National-New Zealand First voters want parties to work together, Newshub-Reid Research poll shows

With the latest Newshub-Reid Research poll showing National and Labour neck-and-neck, National has taken a huge gamble ruling out forming a coalition with New Zealand First.

And voters don't back the call - well, the voters that count for Simon Bridges: National and New Zealand First voters.

When Newshub asked voters if they thought National should work with New Zealand First, more National voters said yes they should work together than no - 42.7 percent to 40.9 percent.

National-New Zealand First voters want parties to work together, Newshub-Reid Research poll shows

New Zealand First voters were even keener on the parties working together - more than half said yes they should, compared to 35.6 percent saying no.

But Bridges says he still thinks he made the right call.

"Ultimately I had to do what I believe is right," he told Newshub.

Winston Peters refused to be interviewed on Sunday. He had other things to do - including complaining to the cops about the leaks concerning his party and the secretive NZ First Foundation.

His statement says "ongoing media stories using stolen information are designed to skew an even political playing field" and he could "no longer tolerate the mendacious attacks".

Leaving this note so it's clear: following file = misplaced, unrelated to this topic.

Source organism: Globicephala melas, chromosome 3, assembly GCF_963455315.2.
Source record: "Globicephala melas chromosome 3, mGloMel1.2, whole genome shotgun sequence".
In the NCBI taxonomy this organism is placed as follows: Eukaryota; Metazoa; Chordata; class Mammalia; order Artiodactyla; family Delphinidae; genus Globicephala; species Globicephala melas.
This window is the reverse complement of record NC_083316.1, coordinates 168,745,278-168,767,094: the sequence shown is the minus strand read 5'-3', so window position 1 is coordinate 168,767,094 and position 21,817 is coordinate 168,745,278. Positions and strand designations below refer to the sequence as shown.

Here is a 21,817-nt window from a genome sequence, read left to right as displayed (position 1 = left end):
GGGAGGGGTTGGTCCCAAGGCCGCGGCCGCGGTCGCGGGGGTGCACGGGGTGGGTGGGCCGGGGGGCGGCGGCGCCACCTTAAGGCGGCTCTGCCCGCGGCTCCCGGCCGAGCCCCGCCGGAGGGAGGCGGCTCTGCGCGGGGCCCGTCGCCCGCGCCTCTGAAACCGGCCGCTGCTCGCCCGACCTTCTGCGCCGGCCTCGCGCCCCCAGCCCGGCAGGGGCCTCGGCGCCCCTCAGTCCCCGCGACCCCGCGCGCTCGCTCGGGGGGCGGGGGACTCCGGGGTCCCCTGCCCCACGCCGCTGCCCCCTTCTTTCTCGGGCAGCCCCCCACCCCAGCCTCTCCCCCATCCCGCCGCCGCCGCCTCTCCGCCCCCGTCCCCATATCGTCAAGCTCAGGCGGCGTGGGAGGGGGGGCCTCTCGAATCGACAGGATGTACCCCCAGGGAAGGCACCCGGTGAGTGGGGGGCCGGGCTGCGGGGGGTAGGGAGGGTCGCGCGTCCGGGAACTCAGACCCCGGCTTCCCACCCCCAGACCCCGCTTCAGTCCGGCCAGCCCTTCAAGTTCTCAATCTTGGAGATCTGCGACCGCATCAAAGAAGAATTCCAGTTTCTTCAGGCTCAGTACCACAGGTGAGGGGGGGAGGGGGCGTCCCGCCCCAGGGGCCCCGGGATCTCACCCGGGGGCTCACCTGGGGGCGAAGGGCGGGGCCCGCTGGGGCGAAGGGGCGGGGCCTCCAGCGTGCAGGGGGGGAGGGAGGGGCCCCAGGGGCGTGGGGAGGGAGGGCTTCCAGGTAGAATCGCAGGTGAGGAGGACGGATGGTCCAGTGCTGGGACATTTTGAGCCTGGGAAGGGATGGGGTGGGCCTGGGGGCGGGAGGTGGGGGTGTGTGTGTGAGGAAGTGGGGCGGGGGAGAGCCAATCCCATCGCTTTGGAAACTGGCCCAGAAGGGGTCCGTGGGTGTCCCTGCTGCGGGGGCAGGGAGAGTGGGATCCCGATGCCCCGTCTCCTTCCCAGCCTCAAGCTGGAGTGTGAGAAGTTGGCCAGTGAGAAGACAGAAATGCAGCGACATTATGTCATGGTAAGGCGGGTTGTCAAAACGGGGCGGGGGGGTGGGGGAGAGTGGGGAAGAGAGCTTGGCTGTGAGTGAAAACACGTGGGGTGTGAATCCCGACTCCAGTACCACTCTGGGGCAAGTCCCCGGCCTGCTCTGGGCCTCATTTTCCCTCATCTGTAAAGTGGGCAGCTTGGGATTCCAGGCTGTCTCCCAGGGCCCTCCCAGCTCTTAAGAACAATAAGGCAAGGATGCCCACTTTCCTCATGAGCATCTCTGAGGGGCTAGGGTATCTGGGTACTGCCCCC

National-New Zealand First voters want parties to work together, Newshub-Reid Research poll shows

"I can't trust NZ First, neither can NZ," Bridges said.

He was backed up by his only buddy, ACT leader David Seymour.

"Bridges made the right call not for political but for principle," he told Newshub.

"Peters in my view is a crook who doesn't belong in any parliament - let alone NZ."

Bridges is adamant that his decision will galvanise his voters and bring them back to National.

But given just how many of those voters thought National should work with NZ First, it could prove a risky move.

The Newshub-Reid Research poll was conducted between January 23 and February 1 with a sample size of 1000 eligible voters and a margin of error of +/- 3.1 percent.

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